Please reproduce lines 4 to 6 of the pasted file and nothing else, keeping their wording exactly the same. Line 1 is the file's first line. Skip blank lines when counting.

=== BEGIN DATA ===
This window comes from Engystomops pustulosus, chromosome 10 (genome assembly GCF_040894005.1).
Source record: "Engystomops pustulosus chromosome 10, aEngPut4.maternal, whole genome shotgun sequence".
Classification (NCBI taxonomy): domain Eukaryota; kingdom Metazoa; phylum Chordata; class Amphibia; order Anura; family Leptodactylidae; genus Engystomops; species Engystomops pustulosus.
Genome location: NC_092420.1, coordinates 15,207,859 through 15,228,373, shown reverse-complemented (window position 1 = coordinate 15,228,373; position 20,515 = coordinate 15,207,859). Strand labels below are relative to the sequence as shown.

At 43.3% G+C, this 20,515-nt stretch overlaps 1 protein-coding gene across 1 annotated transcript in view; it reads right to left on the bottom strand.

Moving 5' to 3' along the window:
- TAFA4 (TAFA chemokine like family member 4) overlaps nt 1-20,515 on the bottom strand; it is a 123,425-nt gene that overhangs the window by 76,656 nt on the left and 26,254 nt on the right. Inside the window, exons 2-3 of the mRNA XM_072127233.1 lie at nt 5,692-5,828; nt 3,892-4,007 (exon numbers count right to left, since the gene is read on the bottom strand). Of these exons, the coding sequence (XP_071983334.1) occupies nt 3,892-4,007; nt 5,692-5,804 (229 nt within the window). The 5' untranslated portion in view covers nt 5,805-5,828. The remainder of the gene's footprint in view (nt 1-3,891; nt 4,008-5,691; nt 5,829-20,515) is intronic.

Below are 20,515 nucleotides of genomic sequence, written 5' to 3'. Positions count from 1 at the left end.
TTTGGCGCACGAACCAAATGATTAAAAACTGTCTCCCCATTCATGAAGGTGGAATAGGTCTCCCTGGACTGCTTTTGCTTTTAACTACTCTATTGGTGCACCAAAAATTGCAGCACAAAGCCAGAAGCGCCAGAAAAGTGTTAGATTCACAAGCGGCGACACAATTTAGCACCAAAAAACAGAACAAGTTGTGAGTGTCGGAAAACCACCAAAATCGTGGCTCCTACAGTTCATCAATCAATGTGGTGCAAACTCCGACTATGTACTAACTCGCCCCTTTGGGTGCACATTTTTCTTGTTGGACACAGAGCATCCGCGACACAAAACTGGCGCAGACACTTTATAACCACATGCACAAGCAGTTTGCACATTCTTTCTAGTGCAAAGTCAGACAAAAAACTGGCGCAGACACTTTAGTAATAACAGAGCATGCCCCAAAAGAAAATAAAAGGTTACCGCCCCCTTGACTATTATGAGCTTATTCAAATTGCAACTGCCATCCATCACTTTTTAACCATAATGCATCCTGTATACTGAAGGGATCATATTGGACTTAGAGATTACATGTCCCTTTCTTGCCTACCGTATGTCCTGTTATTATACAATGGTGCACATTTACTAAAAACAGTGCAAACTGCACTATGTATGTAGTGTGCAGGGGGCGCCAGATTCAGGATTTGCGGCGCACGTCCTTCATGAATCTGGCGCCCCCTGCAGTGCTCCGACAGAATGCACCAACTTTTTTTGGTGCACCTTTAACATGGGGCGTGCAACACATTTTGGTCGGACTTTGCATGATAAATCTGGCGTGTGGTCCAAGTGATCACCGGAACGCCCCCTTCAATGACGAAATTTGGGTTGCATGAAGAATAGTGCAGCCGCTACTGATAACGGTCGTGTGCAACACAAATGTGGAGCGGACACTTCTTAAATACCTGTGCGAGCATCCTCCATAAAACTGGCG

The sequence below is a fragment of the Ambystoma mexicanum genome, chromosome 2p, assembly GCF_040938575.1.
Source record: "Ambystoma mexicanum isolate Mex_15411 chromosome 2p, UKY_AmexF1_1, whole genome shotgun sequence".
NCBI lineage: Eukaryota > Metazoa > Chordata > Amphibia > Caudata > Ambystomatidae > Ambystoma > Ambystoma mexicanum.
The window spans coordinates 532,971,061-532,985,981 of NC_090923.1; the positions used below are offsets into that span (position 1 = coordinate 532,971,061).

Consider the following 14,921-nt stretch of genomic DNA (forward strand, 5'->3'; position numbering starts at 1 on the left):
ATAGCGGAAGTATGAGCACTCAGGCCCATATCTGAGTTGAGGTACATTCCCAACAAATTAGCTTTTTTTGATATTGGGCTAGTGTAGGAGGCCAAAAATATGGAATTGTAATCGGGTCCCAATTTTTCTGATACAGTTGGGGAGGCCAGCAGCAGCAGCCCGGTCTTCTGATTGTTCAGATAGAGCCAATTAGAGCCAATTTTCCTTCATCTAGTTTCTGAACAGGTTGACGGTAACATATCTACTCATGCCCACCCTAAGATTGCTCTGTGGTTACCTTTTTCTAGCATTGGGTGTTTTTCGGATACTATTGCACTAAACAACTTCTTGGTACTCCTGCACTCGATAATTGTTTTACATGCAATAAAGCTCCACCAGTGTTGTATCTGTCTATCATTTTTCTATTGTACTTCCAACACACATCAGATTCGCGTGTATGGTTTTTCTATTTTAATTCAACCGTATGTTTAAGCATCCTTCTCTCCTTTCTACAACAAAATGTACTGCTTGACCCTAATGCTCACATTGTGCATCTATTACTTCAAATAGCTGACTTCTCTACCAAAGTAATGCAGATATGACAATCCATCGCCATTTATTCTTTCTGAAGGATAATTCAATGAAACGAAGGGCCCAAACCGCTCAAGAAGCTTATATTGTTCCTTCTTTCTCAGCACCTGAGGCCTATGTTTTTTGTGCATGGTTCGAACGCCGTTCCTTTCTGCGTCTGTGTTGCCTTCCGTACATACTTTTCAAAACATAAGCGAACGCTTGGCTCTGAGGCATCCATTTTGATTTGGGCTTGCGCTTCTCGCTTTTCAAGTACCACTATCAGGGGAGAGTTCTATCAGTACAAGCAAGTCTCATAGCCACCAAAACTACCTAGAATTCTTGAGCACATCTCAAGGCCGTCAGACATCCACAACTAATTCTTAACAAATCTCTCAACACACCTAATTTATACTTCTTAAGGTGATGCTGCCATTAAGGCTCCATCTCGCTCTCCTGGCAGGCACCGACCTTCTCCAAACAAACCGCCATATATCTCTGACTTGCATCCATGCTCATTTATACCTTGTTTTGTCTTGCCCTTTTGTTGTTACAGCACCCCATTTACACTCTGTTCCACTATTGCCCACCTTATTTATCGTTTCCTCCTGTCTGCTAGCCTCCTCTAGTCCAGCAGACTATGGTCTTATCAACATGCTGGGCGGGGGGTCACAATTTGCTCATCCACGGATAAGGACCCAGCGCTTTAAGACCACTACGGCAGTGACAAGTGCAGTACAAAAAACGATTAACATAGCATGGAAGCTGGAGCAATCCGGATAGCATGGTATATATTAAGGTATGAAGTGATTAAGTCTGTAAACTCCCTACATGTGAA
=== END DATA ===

Genome location: NC_092420.1, coordinates 15,207,859 through 15,228,373, shown reverse-complemented (window position 1 = coordinate 15,228,373; position 20,515 = coordinate 15,207,859). Strand labels below are relative to the sequence as shown.

At 43.3% G+C, this 20,515-nt stretch overlaps 1 protein-coding gene across 1 annotated transcript in view; it reads right to left on the bottom strand.

Moving 5' to 3' along the window: